Armageddon’s River of Blood

by Bob Ladendorf

Book Review: An Encyclopedia of Claims, Frauds, and Hoaxes of the Occult and Supernatural "exposed by" James Randi, St. Martin’s Press, New York, 1995.

This is a book that I would like to see in every library, every newspaper office, and every TV news and entertainment office, maybe even alongside those Funk and Wagnalls’ in the grocery stores. Perhaps Randi’s long subtitle will give you a quick picture of this 284-page encyclopedia: "James Randi’s Decidedly Skeptical Definitions of Alternate Realities."

Reading the book, I found myself laughing out loud at some of the outrageous claims and con men, such as Dr. Albert Abrams (1823-1924) — "the consummate quack" — who sold radio-wave machines, (e.g., "Omnipotent Oscilloclast"), that he claimed could provide health cures. He died a millionaire.

The encyclopedia is not dry, but quite wry. After he describes and then debunks graphology, which claims that a person’s personality and future can be determined by handwriting analysis, he concludes with mentioning that crime handwriting experts can indeed tell the future of one whose handwriting is identified. "If it matches what she [Susan Morton, a crime lab technician] is looking for, she says, she can clearly tell where the writer will spend the next four or five years."

Randi, a professional magician and well-known skeptic, writer and lecturer, covers a wide range of individuals and subjects — many familiar, many not. It is almost depressing to turn the page and read about another charlatan or pseudoscientific subject, such as faith healing or psychic surgery. Fortunately, Randi balances his straightforward histories or explanations with those wry twists on the subject covered.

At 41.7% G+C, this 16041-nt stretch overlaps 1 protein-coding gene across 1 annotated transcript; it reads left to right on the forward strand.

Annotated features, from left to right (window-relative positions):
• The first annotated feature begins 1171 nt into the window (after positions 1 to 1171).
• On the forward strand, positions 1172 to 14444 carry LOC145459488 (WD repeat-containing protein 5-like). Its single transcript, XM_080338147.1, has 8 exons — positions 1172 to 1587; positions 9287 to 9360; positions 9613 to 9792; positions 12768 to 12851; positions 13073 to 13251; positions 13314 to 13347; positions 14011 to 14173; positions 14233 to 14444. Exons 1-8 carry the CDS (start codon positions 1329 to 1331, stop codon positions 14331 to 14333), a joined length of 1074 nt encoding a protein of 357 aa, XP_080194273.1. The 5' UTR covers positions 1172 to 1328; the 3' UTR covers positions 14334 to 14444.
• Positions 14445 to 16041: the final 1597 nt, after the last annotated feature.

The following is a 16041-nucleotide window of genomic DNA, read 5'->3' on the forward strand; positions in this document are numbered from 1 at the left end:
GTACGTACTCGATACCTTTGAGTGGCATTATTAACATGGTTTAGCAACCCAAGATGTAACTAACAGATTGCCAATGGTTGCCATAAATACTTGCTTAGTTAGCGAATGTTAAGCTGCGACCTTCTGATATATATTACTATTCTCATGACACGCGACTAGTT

Nowhere is he more scientific — and practical — than in his determination of the real impact of the battle at Armageddon. Randi says that Armageddon has become to mean the end of the world, but, as he points out, it’s a real location in Israel. "According to predictions of St. John in Apocalypse," Randi writes, "a battle between good and evil will take place there .... producing a river of blood ‘to the height of a horse’s bridle’ for a distance of 200 miles." Randi then assumes that all the blood is drained at the same time, that the river is 10 feet wide and doesn’t flow at all, and that the horse is small. Even at that, he says, " ... some three hundred sixty million persons would have to be slaughtered during this battle, all simultaneously." That area cannot even hold that many persons standing shoulder to shoulder, he says. "But perhaps that is one of the properties of a miracle."

The encyclopedia includes many illustrations and photos. An excellent cross referencing technique is used — subjects mentioned in another entry (e.g., Salem witch trials in the "Mather, Cotton" entry) are boldfaced and explained in more detail in their own part. The only complaint I have about the illustrations is that some have not been "screened" properly and interfere with the printed words.

Randi’s encyclopedia is informative and entertaining. His last part detailing 49 "end-of-the-world" prophecies that didn't come true is devastating. The book certainly does bear out his obsession with pursuing the truth, as suggested by the quote from Bertrand Russell that he included at the start: "What is wanted is not the will to believe but the wish to find out, which is the exact opposite."

Valid HTML 4.01! Valid CSS!